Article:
On Spider Biodiversity, My Arachnophobia, and Our Place in the Universe
Paraphidippus fartilis is a large, tree-dwelling jumping spider that in the United States lives in a single county: Cameron County, Texas, where the Rio Grande meets the Gulf of Mexico and where I spent the winter of 2020-21. P. fartilis, despite its beauty and charms, has no English name, which is truly a shame and only goes to show the limits of a language even as lusty and opportunistic as English, which has spent more than a thousand years gobbling up morphemes and lexemes, first from all over Europe and then the world, and piling them onto its Old Germanic back like a lacewing larva building a shell from contorted husks of its gastronomic victims.
But P. fartilis. The adult female is cloaked in a coat of long and dense white hair and decorated on her dorsal abdomen with variable strokes of safety orange and black that grades into metallic green. Her eight eyes gleam like polished orbs of obsidian—eight eyes that give her a 360-degree field of view, with specializations among them that let her detect motion and changes in light, and in the case of those two big forward-facing anterior median eyes, give her not only true depth perception but also tetrachromatic vision that lets her see the world by reflected red, green, blue, and ultraviolet light, a richer and more complex visual experience with color and space than we poor two-eyed, trichromatic primates can even properly imagine.
I saw her first from my balcony as she explored the limbs of a silk floss tree, maybe 20 feet above the ground, gleaming white in the morning sun and, with her fluffy legs considered, spanning nearly an inch in length. Impressive. Intriguing, even for a person with lifelong arachnophobic tendencies.
Yes, an almost crippling fear of spiders. I don’t have a good reason for it. No traumatic memory, no painful bite or sudden shock. Just a simmering unease that might flare into panic in the garage, in the basement, in the garden, in front of a screen.
I spent my childhood bringing cicada skins and tadpoles into the house and raising interesting caterpillars into glorious monarchs, swallowtails, and cecropia moths. I grew mealworms in the garage to feed a toad and caught grasshoppers for one summer’s praying mantis pet. I got bitten by snakes and turtles and stung by many wasps and bees. Why should anything be different about spiders? But something was. Something still is.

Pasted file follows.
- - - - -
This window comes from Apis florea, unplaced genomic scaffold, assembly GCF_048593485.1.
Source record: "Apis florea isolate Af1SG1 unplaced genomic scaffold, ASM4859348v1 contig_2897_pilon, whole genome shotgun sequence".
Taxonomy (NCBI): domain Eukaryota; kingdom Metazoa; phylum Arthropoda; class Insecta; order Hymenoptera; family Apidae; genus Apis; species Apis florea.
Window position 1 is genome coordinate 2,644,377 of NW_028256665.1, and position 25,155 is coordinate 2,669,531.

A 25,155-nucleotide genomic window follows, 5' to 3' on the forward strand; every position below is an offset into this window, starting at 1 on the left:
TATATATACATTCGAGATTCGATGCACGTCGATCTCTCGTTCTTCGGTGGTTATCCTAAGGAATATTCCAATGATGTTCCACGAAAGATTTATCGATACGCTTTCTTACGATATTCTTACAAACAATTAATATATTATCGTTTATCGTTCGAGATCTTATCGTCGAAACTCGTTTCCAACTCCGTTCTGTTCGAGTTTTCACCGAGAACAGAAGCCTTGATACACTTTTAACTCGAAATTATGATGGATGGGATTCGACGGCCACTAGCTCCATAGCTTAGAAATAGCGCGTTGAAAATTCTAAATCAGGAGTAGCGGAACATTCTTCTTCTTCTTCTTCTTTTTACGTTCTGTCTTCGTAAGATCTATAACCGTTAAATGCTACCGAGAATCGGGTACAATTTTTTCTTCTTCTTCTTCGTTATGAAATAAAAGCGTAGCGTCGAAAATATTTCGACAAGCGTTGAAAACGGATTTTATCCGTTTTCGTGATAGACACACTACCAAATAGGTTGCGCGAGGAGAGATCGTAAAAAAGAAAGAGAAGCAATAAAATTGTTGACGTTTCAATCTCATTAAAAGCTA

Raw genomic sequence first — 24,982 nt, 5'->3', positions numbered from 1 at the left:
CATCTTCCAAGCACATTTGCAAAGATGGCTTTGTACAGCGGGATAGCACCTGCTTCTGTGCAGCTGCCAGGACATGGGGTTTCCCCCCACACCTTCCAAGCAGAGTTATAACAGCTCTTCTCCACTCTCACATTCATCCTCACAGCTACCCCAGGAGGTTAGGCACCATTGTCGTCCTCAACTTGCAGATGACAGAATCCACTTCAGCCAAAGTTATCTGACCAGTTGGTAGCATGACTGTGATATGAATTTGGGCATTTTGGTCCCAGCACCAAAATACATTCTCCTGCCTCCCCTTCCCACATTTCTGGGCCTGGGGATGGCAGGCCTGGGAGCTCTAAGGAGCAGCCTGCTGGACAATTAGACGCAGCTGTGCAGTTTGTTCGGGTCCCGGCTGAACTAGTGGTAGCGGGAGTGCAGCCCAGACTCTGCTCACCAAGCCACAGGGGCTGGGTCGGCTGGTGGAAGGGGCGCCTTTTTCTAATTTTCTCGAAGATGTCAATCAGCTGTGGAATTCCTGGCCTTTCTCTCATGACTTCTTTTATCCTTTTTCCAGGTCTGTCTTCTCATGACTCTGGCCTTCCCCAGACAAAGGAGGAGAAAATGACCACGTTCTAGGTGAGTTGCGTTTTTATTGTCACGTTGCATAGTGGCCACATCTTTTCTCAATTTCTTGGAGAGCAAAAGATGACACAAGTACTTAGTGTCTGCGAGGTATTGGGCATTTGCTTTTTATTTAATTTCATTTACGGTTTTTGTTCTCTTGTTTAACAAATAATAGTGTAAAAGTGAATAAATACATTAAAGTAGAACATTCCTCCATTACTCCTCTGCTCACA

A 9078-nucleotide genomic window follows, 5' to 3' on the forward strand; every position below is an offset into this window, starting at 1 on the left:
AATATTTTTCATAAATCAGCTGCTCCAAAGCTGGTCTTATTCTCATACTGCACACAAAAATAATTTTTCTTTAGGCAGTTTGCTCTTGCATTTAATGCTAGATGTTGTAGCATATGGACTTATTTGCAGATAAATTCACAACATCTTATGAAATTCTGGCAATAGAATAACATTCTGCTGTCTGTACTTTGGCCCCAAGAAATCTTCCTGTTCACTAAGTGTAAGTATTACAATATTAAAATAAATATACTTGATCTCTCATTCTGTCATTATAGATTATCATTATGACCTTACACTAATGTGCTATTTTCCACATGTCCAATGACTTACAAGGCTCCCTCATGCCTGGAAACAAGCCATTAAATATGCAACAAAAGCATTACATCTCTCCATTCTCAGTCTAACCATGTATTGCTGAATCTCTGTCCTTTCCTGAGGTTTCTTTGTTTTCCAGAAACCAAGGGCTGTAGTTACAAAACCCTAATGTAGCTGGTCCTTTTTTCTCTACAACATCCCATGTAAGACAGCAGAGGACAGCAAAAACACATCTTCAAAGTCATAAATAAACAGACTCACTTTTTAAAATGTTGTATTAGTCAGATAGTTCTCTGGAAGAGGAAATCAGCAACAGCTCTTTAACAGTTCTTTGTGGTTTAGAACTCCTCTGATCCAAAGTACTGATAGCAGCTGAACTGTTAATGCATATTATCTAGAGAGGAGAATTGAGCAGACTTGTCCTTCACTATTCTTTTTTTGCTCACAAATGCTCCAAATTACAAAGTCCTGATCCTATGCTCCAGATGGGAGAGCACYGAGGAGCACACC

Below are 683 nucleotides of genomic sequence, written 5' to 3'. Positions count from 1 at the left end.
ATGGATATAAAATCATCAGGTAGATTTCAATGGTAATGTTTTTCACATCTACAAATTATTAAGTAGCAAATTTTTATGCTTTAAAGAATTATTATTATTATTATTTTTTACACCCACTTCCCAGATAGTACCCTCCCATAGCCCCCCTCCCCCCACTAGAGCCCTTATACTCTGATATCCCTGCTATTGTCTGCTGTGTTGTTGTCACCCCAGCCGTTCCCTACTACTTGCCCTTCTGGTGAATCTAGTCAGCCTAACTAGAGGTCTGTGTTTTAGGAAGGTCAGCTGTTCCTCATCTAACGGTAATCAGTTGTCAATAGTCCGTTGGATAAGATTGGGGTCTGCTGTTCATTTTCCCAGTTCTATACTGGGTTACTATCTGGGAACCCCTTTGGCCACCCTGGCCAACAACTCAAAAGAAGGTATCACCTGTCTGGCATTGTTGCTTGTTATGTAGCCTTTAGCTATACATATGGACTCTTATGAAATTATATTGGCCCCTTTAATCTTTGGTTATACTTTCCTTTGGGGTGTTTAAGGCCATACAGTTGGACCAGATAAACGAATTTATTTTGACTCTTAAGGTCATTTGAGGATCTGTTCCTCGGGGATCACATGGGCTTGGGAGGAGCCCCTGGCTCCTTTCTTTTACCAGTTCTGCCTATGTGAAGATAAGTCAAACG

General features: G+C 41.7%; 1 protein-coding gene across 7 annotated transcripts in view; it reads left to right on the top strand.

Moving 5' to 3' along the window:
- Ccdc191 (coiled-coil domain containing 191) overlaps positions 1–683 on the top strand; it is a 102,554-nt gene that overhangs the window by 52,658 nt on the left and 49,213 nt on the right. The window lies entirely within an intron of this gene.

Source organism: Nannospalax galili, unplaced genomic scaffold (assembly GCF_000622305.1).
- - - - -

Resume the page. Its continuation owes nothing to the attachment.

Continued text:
Next thing I knew, P. fartilis gripped a shiny green latrine fly in her powerful jaws, an unfortunate if apt name for the fly, adding insult to mortal injury in this case. She maneuvered its body across the surface of a papaya-shaped seedpod on the tree, annoyed by a reddish carpenter ant that was tugging at a leg of the fly. The fly was dead, the struggle already over. I’d missed the strike, powered by the jumper’s vision and lethal spring.
“Eight-legged cats” is a jumping-spider nickname featured in the title of a year-2000 scientific paper on these charismatic arachnids’ hunting abilities and visual acuity. Among other things, “Eight-Legged Cats” reports on the extraordinary capabilities of an Eastern Hemisphere jumping spider genus called Portia, whose members can plan, deceive, and problem-solve while hunting other spiders, “cognitive attributes more often associated with large predatory mammals such as lions and rarely considered in studies on spiders,” the authors wrote.
Good thing we have the upper hand in size.
If you’ve ever leaned over to look more closely at a jumping spider, you’ve probably seen it turn itself to look back at you. Eye to eye, dead on. It’s an extraordinary moment, you looking into all those eyes, and it looking into your two. You’re not imagining it. The spider’s anterior lateral eyes alerted it to your approach, and now it’s turning its color- and depth-sensing anterior median eyes to look at you. Are you a threat? Are you something else?
What does it see when it looks at your face? If the jumping spider weighs 100 milligrams and you weigh 165 pounds, you are almost 750,000 times its size, more than twice the mass gap between the Earth and the sun. We’ll never be able to answer the question of what exactly the jumping spider sees to our satisfaction, because when we ask that question, we’re really asking what meaning it draws from its visual stimulation. Does it recognize you as a sentient, living animal? Does it recognize your eyes as eyes, the way bearded dragon lizards may possibly recognize human hands as analogs to their own forelimbs? We do not know.
We do, however, know this: That jumper does see you, and with a calculating clarity and intelligence that require quite a bit of humility to consider, not to mention courage.
None of this is to say that I’ve conquered my bone-deep discomfort with spiders.
No, there was the Texas afternoon that I saw a huge huntsman spider—Heteropoda venatoria—running with heart-pounding speed along my foundation, then flattening out its 3-inch legspan, or the morning a storm blew open an outside door, revealing a crouching 2-inch crevice weaver called Kukulcania after the Mayan serpent god.
Every time, my nervous system still screams, “Fight or flight! Flight!” I feel it in my gut, my throat, my limbs.
The thing is, I get to choose what happens next.
If I will myself stay, or even get a little closer and really take in that eight-legged wonder before me, I become an explorer on the edge of the universe, staring down danger because knowing is worth it. Risking it all to bear witness. There’s a joke here, of course. I’m not exactly an astronaut stepping out into the void, not quite a spelunker squeezing through a narrow crack far below the surface. We’re talking about leaning forward to peer at a spider on a wall, a web, a leaf.